Marc Malusis: The World Baseball Classic is a big waste of time - Metro US

Marc Malusis: The World Baseball Classic is a big waste of time

The United States won the World Baseball Classic last week.
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Everyone tries to make the World Baseball Classic something more than what it is. It was originally brought about and thought out as a concept when baseball was abandoned as an Olympic sport. It is coming back as an Olympic sport in 2020 and the World Baseball Classic just wrapped up last week with the United States beating Puerto Rico in the championship game at Dodgers Stadium in Los Angeles. I would like to tell you that I cared, but I really didn’t. I do enjoy the Olympics, both the Winter and Summer games. I do enjoy the FIFA World Cup when that rolls around every four years and I couldn’t tell you the difference between Manchester City and Manchester United. For soccer, I cheer, like most, for team USA. You get a sense of pride rooting for your country because the event has the ability to take on a life of its own. It’s the crowds. It’s the chants. It’s the atmosphere. The World Cup is one of those events where the significance for the fans is on the same level as the players. The best soccer players in the world want to play in the event because of the significant meaning the World Cup has. To represent your country and to win the World Cup is a life changing and life defining moment.

Maybe one day the World Baseball Classic will take on that kind of meaning. Maybe. It is not there now. To have an event that is billed as the International showcase for the sport and to not have all the best players in the sport participating takes away from the meaning of the event. There was no Mike Trout, Bryce Harper or Clayton Kershaw. That is a problem. When some of the best players in the world choose not to participate, it hurts. American players seem to put more significance on what they do for their teams during the MLB regular season for the teams that pay them than they do for this international event. Just ask Mets ace Noah Syndergaard, “I’m a Met. And ain’t nobody made it to the Hall of Fame or win a World Series playing in the WBC.” Syndergaard made his point pretty clear and pretty simple. The WBC does not carry much significance or hold much weight with him. Angels outfielder Mike Trout, a two time MVP, said he will now play in the 2021 WBC because he was impressed by the passion that was on display. He did not feel the need to participate this go-around. You certainly were able to witness that passion when the United States faced the Dominican Republic in front of a sold-out crowd in Miami. Both teams had fun and you could feel the energy of the event while you were watching it at home.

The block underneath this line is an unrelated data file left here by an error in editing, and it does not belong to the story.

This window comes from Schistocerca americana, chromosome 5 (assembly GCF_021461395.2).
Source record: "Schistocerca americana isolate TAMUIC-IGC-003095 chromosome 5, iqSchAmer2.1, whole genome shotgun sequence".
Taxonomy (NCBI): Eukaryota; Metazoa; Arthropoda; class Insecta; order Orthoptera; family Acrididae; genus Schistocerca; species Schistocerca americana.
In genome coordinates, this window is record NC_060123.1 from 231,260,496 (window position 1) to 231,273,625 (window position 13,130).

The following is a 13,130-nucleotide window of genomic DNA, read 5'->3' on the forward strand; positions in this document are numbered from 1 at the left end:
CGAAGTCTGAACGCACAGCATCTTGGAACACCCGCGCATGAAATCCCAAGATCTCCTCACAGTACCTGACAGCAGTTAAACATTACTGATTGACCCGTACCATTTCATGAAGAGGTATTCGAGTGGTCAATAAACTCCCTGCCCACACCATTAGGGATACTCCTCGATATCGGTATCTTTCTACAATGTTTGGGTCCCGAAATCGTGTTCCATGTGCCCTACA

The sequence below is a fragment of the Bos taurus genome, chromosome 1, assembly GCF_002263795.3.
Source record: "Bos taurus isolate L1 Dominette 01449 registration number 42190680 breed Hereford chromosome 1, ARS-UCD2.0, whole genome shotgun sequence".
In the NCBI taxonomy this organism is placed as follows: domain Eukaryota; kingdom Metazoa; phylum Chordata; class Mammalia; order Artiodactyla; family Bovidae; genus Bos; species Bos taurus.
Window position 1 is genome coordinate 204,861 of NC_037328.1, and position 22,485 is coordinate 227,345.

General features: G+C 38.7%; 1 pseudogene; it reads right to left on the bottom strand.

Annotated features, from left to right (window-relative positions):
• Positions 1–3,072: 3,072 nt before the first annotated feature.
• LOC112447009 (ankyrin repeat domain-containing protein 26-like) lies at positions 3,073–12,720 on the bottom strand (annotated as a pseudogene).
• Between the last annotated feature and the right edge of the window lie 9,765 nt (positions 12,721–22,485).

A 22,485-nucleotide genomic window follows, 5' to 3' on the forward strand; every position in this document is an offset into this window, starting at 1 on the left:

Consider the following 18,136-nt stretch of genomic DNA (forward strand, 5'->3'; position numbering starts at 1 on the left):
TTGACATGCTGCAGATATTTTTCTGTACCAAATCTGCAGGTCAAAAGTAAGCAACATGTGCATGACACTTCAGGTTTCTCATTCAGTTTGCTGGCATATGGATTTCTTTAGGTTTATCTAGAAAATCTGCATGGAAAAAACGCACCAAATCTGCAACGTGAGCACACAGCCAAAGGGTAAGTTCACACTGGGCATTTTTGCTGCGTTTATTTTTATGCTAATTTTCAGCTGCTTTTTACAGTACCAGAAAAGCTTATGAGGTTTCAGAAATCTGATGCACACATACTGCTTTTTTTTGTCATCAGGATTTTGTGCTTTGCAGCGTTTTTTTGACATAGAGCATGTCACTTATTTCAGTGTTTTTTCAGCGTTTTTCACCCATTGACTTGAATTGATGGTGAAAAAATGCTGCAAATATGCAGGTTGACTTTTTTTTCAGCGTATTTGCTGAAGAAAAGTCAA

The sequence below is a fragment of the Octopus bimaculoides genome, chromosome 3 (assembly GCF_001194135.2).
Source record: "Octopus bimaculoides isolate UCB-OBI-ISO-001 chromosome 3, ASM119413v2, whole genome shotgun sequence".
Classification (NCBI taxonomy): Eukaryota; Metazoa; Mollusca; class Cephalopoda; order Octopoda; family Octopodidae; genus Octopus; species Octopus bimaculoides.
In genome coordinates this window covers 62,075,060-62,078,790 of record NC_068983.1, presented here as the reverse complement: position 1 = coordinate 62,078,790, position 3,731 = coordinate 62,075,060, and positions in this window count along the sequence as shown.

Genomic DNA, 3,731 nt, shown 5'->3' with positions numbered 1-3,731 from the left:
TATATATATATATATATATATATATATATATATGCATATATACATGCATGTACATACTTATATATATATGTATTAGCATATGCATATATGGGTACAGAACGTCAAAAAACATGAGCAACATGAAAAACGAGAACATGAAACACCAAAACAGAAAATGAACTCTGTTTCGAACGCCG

Maybe these first few years of the event will be looked back on as the building block phase moving forward. The early years could be the foundation of an event that captures the imagination of the world. If that is to be the case, the players need to be all-in like Major League Baseball is. There are other issues, like start times, games were started too late when out west. Also, when is the perfect time to run the event during the calendar year. I have come to the conclusion there is no perfect time to run the event. Also, the length of a baseball game continues to be an issue during the WBC as it is with Major League Baseball.

Put all of those issues aside, what it comes down to is the players need to lead the way. They need to place significance on the event above and beyond anything else. If all the best players don’t, the fans won’t and the event will not gain the momentum and growth moving forward. If they do, this might eventually become the worldwide event that MLB craves.

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